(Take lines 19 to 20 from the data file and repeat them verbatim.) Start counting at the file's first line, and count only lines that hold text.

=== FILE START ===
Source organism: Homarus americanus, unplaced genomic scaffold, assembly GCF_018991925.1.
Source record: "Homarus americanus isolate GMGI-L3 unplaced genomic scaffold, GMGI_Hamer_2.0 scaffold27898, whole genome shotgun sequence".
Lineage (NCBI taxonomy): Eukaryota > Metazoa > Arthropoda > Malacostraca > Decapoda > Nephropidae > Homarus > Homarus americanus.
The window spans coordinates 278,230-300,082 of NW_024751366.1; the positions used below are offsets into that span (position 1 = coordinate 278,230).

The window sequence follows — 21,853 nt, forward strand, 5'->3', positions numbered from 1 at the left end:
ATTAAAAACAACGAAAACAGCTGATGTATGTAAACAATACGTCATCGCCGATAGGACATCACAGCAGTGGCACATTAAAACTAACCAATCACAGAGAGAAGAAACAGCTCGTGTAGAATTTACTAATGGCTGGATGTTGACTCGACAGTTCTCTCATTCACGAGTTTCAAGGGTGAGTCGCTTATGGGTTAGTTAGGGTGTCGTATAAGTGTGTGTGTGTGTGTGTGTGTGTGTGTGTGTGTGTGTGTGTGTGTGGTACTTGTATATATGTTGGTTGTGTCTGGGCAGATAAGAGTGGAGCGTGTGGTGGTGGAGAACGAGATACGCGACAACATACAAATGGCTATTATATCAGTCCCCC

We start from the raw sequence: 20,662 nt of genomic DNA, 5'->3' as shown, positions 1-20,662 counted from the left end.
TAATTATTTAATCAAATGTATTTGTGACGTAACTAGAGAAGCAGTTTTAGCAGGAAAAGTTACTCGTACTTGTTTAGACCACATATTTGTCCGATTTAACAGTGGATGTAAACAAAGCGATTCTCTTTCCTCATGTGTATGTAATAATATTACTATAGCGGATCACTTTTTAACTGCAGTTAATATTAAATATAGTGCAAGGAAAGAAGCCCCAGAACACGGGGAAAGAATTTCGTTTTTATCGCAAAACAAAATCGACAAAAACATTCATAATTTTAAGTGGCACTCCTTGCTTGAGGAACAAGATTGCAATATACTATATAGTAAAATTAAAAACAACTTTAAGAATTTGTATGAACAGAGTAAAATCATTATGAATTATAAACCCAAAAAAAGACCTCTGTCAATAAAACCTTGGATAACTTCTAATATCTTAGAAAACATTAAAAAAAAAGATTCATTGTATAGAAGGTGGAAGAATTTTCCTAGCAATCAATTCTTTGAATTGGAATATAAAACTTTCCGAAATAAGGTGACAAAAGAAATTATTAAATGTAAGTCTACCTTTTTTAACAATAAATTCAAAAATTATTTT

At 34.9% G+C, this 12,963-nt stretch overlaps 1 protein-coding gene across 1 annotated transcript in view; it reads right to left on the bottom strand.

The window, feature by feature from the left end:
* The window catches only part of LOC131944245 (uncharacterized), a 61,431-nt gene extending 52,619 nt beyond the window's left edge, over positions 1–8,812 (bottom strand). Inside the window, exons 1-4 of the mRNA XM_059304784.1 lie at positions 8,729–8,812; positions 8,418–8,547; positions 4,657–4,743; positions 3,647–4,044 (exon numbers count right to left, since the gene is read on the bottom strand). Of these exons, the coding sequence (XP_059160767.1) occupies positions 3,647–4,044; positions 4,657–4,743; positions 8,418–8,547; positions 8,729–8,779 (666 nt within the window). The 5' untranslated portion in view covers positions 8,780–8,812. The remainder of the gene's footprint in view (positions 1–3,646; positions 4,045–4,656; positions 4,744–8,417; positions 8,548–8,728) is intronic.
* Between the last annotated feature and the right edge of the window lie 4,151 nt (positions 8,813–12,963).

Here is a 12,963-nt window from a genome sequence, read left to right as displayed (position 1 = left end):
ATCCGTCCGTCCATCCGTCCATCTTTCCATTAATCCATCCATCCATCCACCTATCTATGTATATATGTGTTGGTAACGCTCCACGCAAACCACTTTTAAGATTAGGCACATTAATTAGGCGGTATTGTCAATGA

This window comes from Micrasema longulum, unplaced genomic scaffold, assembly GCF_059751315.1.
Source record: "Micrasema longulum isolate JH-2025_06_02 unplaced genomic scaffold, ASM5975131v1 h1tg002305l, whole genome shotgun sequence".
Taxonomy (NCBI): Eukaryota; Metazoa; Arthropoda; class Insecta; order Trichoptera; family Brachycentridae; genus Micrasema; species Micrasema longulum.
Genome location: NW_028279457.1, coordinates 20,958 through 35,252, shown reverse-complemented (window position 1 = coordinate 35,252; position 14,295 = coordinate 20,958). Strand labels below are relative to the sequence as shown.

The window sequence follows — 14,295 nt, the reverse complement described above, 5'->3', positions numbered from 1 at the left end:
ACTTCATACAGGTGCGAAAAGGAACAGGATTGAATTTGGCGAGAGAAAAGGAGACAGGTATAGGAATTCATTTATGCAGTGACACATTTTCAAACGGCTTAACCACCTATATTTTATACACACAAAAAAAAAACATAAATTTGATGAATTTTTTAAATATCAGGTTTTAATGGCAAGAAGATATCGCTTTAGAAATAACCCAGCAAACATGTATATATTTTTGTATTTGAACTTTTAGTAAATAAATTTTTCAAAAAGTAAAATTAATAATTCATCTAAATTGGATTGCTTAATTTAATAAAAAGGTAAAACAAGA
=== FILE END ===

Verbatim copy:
The window sequence follows — 14,295 nt, the reverse complement described above, 5'->3', positions numbered from 1 at the left end:
ACTTCATACAGGTGCGAAAAGGAACAGGATTGAATTTGGCGAGAGAAAAGGAGACAGGTATAGGAATTCATTTATGCAGTGACACATTTTCAAACGGCTTAACCACCTATATTTTATACACACAAAAAAAAAACATAAATTTGATGAATTTTTTAAATATCAGGTTTTAATGGCAAGAAGATATCGCTTTAGAAATAACCCAGCAAACATGTATATATTTTTGTATTTGAACTTTTAGTAAATAAATTTTTCAAAAAGTAAAATTAATAATTCATCTAAATTGGATTGCTTAATTTAATAAAAAGGTAAAACAAGA